Why are people evicted from protected areas?

Eviction in protected and reserve forest areas: Conservationists must protect tribal peoples’ rights to their lands, ask them what help they need, listen to them, and then support them.

BySanjenbam Jugeshwor Singh

Updated 14 Mar 2023, 5:44 am



Eviction drive has been continuing for sometime in protected forest areas of Manipur, causing hue and cry among the affected people. But why are the people evicted from their homes and land they called theirs?

It may be mentioned that protected forest is an area or mass of land which is a reserve forest, and over which the government has property rights, declared to be so by a state government under the provisions of section 29 of the Indian Forest Act 1927.

In protected areas, rights to activities like hunting and grazing are sometimes given to communities living on the fringes of the forest, who sustain their livelihood partially or wholly from forest resources or products.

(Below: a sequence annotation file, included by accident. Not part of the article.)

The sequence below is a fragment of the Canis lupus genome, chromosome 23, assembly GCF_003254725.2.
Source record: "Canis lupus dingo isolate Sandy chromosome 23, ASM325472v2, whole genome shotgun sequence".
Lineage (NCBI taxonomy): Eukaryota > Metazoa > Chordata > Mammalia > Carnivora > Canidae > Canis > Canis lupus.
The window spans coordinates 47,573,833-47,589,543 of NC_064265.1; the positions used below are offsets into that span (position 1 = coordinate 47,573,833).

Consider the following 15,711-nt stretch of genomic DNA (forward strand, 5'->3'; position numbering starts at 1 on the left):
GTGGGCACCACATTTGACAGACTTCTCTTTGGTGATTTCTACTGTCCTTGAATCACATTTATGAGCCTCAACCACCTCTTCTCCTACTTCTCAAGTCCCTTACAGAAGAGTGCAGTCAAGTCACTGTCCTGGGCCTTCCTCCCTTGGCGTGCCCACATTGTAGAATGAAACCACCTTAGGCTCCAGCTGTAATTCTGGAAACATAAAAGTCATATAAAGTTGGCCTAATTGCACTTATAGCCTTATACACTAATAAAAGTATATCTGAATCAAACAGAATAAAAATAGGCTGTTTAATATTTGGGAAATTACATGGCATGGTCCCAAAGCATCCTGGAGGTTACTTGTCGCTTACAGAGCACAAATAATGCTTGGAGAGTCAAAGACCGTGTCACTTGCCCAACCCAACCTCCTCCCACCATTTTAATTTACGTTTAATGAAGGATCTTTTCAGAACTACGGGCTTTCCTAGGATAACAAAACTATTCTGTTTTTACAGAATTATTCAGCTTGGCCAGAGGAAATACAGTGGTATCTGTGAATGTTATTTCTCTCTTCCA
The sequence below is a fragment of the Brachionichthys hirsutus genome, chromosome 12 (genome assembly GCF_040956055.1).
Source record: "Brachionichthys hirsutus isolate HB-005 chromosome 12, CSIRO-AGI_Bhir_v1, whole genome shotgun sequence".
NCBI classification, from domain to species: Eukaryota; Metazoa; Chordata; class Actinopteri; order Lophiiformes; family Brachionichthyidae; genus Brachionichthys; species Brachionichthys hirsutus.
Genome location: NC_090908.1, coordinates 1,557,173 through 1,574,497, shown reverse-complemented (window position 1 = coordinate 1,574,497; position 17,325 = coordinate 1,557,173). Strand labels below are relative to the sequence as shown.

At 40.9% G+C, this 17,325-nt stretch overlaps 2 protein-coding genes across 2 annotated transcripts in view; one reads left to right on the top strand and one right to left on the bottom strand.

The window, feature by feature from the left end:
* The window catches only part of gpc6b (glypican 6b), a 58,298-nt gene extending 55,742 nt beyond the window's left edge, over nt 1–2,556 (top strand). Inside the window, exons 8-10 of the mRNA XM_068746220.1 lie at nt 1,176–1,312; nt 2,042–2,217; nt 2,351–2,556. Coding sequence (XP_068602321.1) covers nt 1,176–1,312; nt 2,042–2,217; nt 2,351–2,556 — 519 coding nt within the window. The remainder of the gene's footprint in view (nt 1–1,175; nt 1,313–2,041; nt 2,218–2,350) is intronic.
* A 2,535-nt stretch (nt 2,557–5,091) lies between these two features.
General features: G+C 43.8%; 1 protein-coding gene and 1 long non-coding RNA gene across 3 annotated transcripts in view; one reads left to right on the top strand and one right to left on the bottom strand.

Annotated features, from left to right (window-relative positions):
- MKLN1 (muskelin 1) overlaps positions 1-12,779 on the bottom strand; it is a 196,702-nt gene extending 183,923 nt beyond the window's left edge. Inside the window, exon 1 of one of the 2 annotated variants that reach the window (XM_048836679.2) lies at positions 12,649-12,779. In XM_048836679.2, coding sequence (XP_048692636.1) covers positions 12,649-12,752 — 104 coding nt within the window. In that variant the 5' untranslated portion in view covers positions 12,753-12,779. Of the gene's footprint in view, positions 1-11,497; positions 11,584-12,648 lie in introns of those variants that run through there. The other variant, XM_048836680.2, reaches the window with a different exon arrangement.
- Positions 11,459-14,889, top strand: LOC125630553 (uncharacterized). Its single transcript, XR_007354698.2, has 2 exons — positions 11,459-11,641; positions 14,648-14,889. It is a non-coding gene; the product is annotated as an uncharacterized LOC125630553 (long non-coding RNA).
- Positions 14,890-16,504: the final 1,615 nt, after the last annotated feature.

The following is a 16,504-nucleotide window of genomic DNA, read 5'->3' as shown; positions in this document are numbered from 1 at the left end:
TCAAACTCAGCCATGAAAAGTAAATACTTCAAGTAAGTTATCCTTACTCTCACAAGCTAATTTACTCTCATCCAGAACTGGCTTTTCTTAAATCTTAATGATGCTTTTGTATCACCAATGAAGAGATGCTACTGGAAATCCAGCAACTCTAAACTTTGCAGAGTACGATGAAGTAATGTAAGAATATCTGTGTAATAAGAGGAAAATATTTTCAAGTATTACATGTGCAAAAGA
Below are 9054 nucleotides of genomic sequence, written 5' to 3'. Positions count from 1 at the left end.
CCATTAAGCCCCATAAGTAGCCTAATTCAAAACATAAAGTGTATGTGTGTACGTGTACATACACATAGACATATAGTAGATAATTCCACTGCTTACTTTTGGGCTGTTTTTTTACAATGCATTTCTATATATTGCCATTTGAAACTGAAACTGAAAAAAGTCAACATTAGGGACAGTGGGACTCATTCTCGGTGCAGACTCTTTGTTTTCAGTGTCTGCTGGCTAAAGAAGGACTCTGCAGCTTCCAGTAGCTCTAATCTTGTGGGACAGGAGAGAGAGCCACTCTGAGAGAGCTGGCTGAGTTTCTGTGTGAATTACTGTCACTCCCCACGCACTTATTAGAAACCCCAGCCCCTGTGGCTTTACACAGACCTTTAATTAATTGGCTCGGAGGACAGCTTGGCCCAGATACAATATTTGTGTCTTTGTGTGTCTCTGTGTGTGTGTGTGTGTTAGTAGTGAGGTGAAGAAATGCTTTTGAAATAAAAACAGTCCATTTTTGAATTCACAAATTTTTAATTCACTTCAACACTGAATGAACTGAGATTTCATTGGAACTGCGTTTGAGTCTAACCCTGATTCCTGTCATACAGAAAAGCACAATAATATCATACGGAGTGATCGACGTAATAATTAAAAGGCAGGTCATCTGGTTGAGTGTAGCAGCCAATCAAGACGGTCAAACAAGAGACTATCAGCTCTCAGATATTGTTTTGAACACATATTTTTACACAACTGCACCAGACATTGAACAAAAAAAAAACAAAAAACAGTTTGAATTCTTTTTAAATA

Interestingly, the tribes inhabiting the forest have no knowledge of the said statute which was formulated before Manipur attained its statehood and before the Hill Area Committee came into existence.

All land belongs to the state?

The forest and tree cover of Manipur is 77.20 per cent of the state’s total geographical area. Around 8.42 per cent of the total forest area is under Reserve Forests, including Wildlife Protected Area Network. An area of 23.95 per cent is Protected Forests and the rest belong to the category of Unclassed Forests.

Why are the people evicted from protected areas?

Tribal peoples’ survival depends on the land they have lived in harmony with for generations, yet they are being evicted from protected areas in the name of conservation.

Conservationists must protect tribal peoples’ rights to their lands, ask them what help they need, listen to them, and then support them. There is a mass of evidence to show that this change is vital.

The demarcation or eviction drives being carried out by the government in reserve and protected forest areas are not targeting any specific community but are aimed at securing the people’s future.